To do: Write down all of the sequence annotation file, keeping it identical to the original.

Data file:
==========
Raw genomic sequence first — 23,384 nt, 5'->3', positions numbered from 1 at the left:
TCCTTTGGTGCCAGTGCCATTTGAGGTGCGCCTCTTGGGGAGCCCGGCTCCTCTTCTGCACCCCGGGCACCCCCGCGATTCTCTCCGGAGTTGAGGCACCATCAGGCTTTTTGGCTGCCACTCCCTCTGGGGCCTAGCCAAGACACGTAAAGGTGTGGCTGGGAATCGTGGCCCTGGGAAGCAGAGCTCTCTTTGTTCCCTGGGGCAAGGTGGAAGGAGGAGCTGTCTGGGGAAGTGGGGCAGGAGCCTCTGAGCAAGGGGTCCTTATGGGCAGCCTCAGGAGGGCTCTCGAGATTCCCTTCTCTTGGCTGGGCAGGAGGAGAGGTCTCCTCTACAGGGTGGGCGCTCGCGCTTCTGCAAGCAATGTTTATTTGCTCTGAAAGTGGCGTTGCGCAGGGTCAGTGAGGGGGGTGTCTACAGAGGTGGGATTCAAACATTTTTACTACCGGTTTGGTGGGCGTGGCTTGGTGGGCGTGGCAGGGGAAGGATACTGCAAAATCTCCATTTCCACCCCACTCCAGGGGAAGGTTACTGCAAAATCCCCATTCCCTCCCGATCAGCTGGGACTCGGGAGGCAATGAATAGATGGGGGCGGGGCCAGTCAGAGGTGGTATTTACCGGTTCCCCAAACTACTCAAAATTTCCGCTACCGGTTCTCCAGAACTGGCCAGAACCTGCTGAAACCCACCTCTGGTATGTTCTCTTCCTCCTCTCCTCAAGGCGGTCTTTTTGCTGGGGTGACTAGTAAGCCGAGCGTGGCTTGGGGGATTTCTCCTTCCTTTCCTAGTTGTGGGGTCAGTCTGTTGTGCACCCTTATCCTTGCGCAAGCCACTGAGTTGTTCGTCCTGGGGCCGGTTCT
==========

Raw genomic sequence first — 23,384 nt, 5'->3', positions numbered from 1 at the left:
TCCTTTGGTGCCAGTGCCATTTGAGGTGCGCCTCTTGGGGAGCCCGGCTCCTCTTCTGCACCCCGGGCACCCCCGCGATTCTCTCCGGAGTTGAGGCACCATCAGGCTTTTTGGCTGCCACTCCCTCTGGGGCCTAGCCAAGACACGTAAAGGTGTGGCTGGGAATCGTGGCCCTGGGAAGCAGAGCTCTCTTTGTTCCCTGGGGCAAGGTGGAAGGAGGAGCTGTCTGGGGAAGTGGGGCAGGAGCCTCTGAGCAAGGGGTCCTTATGGGCAGCCTCAGGAGGGCTCTCGAGATTCCCTTCTCTTGGCTGGGCAGGAGGAGAGGTCTCCTCTACAGGGTGGGCGCTCGCGCTTCTGCAAGCAATGTTTATTTGCTCTGAAAGTGGCGTTGCGCAGGGTCAGTGAGGGGGGTGTCTACAGAGGTGGGATTCAAACATTTTTACTACCGGTTTGGTGGGCGTGGCTTGGTGGGCGTGGCAGGGGAAGGATACTGCAAAATCTCCATTTCCACCCCACTCCAGGGGAAGGTTACTGCAAAATCCCCATTCCCTCCCGATCAGCTGGGACTCGGGAGGCAATGAATAGATGGGGGCGGGGCCAGTCAGAGGTGGTATTTACCGGTTCCCCAAACTACTCAAAATTTCCGCTACCGGTTCTCCAGAACTGGCCAGAACCTGCTGAAACCCACCTCTGGTATGTTCTCTTCCTCCTCTCCTCAAGGCGGTCTTTTTGCTGGGGTGACTAGTAAGCCGAGCGTGGCTTGGGGGATTTCTCCTTCCTTTCCTAGTTGTGGGGTCAGTCTGTTGTGCACCCTTATCCTTGCGCAAGCCACTGAGTTGTTCGTCCTGGGGCCGGTTCT